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Gov. Newsom and others question continued state post for ex-administrator accused of nepotism

Gavin Newsom
Gov. Gavin Newsom speaks during a round-table discussion with Central American community leaders at the Clinica Monsenor Oscar Romero in Los Angeles. His office has questioned the continued state service of a former agency head accused of nepotism.
(Damian Dovarganes / Associated Press)

Gov. Gavin Newsom and other elected officials questioned the continued state service of a former agency administrator accused of nepotism and retaliating against a whistleblower, but stopped short Friday of calling for her resignation.

A state audit this week criticized Christine Baker, without naming her, for her actions as executive director of the state Department of Industrial Relations before she retired in March 2018. The report said she circumvented state civil service rules in hiring. It also alleged she sought to retaliate against whistleblowers who raised concerns about the director’s actions.

In January, just days before leaving office, then-Gov. Jerry Brown appointed Baker to the state Fraud Assessment Commission, which allocates funding to prosecutors handling cases of workers’ compensation insurance fraud.

A prominent Democrat in the Bay Area, Baker has been a fixture in state government for nearly four decades and was one of Jerry Brown’s first appointments when he made her director of the Department of Industrial Relations in 2011 just after he took office.

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The governor appoints members to the commission “who serve four-year terms or until the governor appoints a replacement,” according to the panel’s website.

A Newsom spokesman declined Friday to say whether he would take action against Baker, but questioned her remaining on the Fraud Assessment Commission.

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Christine Baker, former executive director of the state Department of Industrial Relations, now serves on the state Fraud Assessment Commission.
(File)

“The allegations in the report are egregious, and those who violate the public trust in this manner should not be in state service,” said Jesse Melgar, a spokesman for Newsom.

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“The California Labor and Workforce Development Agency and Department of Industrial Relations play a critical role in securing just working conditions for Californians,” Melgar added. “The allegations made public earlier this week were all the more troubling because the agencies involved exist to prevent retaliation against employees who exercise their rights in the workplace.”

Although the fraud panel is appointed by the governor, it operates in the office of state Insurance Commissioner Ricardo Lara, who also voiced concerns through a spokesman about Baker staying in her post.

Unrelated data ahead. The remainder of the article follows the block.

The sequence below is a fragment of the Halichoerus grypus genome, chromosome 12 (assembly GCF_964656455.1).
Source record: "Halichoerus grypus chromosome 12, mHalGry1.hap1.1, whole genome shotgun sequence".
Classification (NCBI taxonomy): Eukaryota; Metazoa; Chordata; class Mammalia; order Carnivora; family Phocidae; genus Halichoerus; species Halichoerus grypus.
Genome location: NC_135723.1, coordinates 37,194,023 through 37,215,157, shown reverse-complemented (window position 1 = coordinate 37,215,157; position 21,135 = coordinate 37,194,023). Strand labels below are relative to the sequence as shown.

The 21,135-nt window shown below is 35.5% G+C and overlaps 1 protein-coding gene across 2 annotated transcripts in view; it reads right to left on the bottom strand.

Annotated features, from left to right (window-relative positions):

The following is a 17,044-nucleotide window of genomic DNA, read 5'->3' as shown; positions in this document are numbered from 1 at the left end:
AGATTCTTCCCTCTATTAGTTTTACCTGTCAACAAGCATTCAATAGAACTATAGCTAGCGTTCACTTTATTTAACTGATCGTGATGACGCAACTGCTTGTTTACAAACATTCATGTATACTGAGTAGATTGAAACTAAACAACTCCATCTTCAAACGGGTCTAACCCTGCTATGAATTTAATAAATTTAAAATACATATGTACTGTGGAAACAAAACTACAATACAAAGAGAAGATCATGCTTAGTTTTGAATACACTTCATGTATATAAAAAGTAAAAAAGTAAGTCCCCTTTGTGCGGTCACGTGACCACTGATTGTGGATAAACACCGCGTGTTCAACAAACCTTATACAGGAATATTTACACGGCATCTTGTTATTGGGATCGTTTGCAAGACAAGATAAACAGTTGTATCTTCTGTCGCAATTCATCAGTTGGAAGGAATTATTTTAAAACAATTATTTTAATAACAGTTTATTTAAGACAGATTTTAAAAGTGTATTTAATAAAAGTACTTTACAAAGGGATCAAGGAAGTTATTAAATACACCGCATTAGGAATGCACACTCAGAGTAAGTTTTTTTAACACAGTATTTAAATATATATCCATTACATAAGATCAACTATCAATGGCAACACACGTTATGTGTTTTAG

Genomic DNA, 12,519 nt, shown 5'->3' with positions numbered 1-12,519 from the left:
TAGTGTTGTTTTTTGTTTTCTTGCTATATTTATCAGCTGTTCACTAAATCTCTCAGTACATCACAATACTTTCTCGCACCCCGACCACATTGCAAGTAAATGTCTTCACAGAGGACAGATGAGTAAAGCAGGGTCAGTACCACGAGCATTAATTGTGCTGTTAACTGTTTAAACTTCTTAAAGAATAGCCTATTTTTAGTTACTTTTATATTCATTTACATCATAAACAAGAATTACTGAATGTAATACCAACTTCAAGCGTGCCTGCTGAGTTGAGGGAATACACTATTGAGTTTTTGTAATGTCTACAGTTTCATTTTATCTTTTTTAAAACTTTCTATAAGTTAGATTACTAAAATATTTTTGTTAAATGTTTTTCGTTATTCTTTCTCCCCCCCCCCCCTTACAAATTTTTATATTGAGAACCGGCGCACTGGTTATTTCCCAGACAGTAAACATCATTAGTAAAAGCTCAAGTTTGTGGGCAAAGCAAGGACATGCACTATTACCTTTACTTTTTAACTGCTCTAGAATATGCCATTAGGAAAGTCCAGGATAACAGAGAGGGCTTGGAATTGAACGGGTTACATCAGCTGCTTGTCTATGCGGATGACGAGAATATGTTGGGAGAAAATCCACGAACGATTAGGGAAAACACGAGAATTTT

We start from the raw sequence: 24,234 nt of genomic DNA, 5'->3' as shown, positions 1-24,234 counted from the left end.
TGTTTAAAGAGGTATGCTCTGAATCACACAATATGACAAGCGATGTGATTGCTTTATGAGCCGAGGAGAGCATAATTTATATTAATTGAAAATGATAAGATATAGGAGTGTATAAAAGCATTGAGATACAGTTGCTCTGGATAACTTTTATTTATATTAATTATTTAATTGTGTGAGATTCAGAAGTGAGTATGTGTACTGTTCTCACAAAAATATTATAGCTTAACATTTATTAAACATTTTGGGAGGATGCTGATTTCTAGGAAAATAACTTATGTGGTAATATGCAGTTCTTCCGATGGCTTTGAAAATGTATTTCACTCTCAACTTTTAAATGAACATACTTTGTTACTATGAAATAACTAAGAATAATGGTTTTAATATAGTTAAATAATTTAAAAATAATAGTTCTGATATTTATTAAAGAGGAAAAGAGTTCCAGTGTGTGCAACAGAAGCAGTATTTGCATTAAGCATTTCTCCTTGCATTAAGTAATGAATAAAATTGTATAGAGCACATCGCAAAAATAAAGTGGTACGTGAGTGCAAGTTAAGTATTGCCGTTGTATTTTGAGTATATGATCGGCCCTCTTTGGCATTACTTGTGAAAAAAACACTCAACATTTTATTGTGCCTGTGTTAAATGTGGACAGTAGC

“While the commissioner does not make appointments to the Fraud Assessment Commission, given the seriousness of these allegations he has severe reservations about Ms. Baker’s capacity to continue service,” said Byron Tucker, a spokesman for Lara.

Baker, a Berkeley resident, has denied that she engaged in nepotism or gave her daughter special treatment, and was defiant Friday about any suggestion that she step down from the commission, which meets three or four days a year. Members are paid $100 for the days they work.

“The Brown administration was fully aware of the report when they appointed me,” Baker said in an email. “The report is one-sided and there is pending litigation separate from the audit report and I cannot comment further.

“I have not heard from the Newsom administration and I support them completely,” she added.

A representative of Brown did not respond to requests for comment from the former governor on Baker.

The report sent to Newsom on Tuesday by State Auditor Elaine Howle alleged that an unidentified director “pre-selected her daughter for a role in her own department, precluding consideration of and competition from other potential applicants,” and that the daughter did not have the requisite qualifications for the job and did not follow the application rules to which all candidates.

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“A department director consistently engaged in misconduct by using the influence of her position to circumvent California’s long‑held civil service hiring process when she orchestrated personnel decisions that benefited her daughter,” Howle’s report said.

Baker sent her supporters a lengthy rebuttal to the auditor’s allegations this week, arguing that her daughter had worked for another state agency that she left in good standing, so she was eligible and qualified to be hired back at a similar position.

She said she asked the hiring manager if her daughter could be hired “as I would have done for anyone I knew who was qualified and wanted to work for DIR, especially at a time when all divisions were struggling to hire more staff.”

Baker also denied the allegations of retaliation.

“The staff members who prepared the auditor’s report clearly do not understand the distinction between retaliation and setting the record straight on personally damaging misinformation,” Baker wrote.

Baker said the report is unfair to her daughter.

“In hindsight, I deeply regret that she chose to work at the department — which she was lawfully entitled to do, whether or not I was director,” Baker said, adding that Howle was “misled by a band of people that organized to take me down.”

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patrick.mcgreevy@latimes.com

Twitter: @mcgreevy99


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